We Were Missing the Personal Touch

We are using technology to go back to the roots of personalization. Can the poison be the antidote?

Shobeir Mazinani
Feb 7 · 4 min read

“Do you want the usual?”

Before the age of optimization and big companies gobbling up small local businesses, you would have enjoyed going to your favorite local coffee shop, bodega, bookstore, or bakery. You would have had a positive interaction in the form of a small meaningful interaction (i.e. How are the kids doing?). These positive interactions had a way of elevating our mood by helping us feel loved throughout the day and feel that we are indeed part of a community (and somewhat important enough that people care about us.)

Over time, the consolidation of smaller businesses morphed into big enterprises and constant obsessions with operational efficiency and excellence (Yey, the economy of scale!) This transition also brought us a plethora of benefits in terms of reducing the cost of goods, bringing abundance to nearly everywhere (Avocado’s all year round!), and creating virtually an unlimited number of choices for consumers.

Don’t get me wrong, these were all great changes. But little by little, those menial interactions that we had during our day-to-day transactions disappeared. This became a problem to the point where some of the big corporations started to create memos and guidelines on smiling at customers or being “over-friendly when selling a cup of coffee.” These band-aids never really fixed the underlying issue which was not being seen, heard, or cared for.

Here Comes the General!

The next wave was simply Amazon (BOOM! E-commerce!). Bringing anything you want to your fingertips. They are the epitome of abundance and an optimized supply chain (cheaper and faster!). We were all excited about this revolution (and still are), but it resulted in even fewer daily interactions that give you a sense of self-importance and belonging to a community.

The Tech industry, by sifting through your data (at the cost of your privacy), brought one key element of the “local-experience” back. This key element was personalization.

I think you will enjoy our new blueberry muffins with your “Double Cappuccino — half-caf, non-fat (almond) milk, with just enough foam to be aesthetically pleasing but not so much that it leaves a mustache”.

Every day, hundreds of algorithms go through your online and offline behavior to be able to deduce what is the next movie you’d like to watch, what is the pattern on your next Hawaiian shirt, or when is your next physical exam. And we are happy about this as proven by the dollars we put into the technology-enabled industries.

You don’t really care for music, do you?

I argue that obsession with personalization is not enough. There are still three missing elements.

  1. The personalization machine doesn’t take the need for positive interactions with a human being into consideration. We are slightly happier when we have a good interaction (I really like your outfit!).
  2. The personalization machine doesn’t prioritize the users’ personal growth. It almost always chooses today’s sales over a long-term return. Take algorithms that try to solve the multi-arm bandit problem. They will prioritize (over time) the option that maximizes the immediate response (open-rates of your email marketing campaign). To be clear, this is not about the algorithm as much as it is about the objectives that we, the data scientists and business owners, set for these machines.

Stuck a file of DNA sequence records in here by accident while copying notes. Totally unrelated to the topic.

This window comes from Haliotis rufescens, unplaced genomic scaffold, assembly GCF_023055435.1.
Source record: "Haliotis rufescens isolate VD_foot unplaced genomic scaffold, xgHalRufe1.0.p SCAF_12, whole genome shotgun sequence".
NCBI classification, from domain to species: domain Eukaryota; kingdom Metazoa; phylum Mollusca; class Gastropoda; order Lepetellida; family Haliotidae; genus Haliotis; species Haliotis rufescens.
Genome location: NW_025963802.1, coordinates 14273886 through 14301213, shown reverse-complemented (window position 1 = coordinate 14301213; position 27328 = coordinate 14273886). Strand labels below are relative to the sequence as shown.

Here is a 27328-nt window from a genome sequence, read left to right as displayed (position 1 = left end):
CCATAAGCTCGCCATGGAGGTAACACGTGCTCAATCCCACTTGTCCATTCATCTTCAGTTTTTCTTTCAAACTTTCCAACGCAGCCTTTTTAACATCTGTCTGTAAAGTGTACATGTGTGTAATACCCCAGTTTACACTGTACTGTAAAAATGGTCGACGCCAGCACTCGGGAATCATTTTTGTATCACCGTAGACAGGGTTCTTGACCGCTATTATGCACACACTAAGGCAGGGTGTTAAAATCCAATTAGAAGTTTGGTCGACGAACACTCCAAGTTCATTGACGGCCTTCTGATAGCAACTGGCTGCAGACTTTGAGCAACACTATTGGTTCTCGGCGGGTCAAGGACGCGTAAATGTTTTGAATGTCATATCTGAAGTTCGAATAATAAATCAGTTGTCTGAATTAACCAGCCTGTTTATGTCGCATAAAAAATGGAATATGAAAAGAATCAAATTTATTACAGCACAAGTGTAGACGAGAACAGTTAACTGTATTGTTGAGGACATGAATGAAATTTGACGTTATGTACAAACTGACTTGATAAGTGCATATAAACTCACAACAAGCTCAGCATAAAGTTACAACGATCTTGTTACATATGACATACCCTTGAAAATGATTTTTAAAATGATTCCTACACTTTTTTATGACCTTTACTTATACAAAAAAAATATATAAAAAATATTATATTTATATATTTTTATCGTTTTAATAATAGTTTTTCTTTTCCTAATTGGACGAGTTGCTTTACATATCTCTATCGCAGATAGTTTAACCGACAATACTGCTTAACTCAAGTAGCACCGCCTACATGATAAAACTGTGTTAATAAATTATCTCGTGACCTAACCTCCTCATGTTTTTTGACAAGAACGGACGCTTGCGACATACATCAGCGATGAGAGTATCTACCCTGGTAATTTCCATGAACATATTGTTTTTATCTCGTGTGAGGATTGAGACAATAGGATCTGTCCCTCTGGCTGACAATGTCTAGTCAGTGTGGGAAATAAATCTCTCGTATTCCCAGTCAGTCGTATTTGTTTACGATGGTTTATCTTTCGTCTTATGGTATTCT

3. You don’t have a sense of community, so you become a cultist! I hypothesize that one of the reasons that we have seen an increase in the polarization of society is the lack of a true sense of community. While we have connected people more than ever, people are missing out on the benefits of being part of a community.

What should we do?

  1. Online to offline: We used the online capabilities to earn the digitization efficiencies and brought the offline (human-touch) aspects into play we all felt better. Airbnb is a great example. You interact with your hosts, save money on accommodation while helping the hosts pay their mortgage!
  2. Go for the fat tail! I have very fond memories of talking to my local bookstore owners. Particularly when they would recommend a book (or genre) that I would have never discovered on my own. Many times, their recommendation would open my eyes to a whole new world (Bulgakov’s book, The Master and Margarita is a great example). Recommending content solely based on what we currently like may create sales, but it definitely slows down the expansion of someone’s tastes and thoughts. Maybe we can make our algorithms more of an educator by helping select more options from the fat-tails of the distribution.
  3. Creating communities that are based on positive interactions and have an offline presence. One of the great examples was a Python group (Desert-Py) meetup. We met every month with presentations or just sitting together and hacking a problem. Maybe if there were more of these real communities, everyone would be less likely to be disenfranchised since we already feel like we belong to something.

Thoughts? Please write them in the comments.

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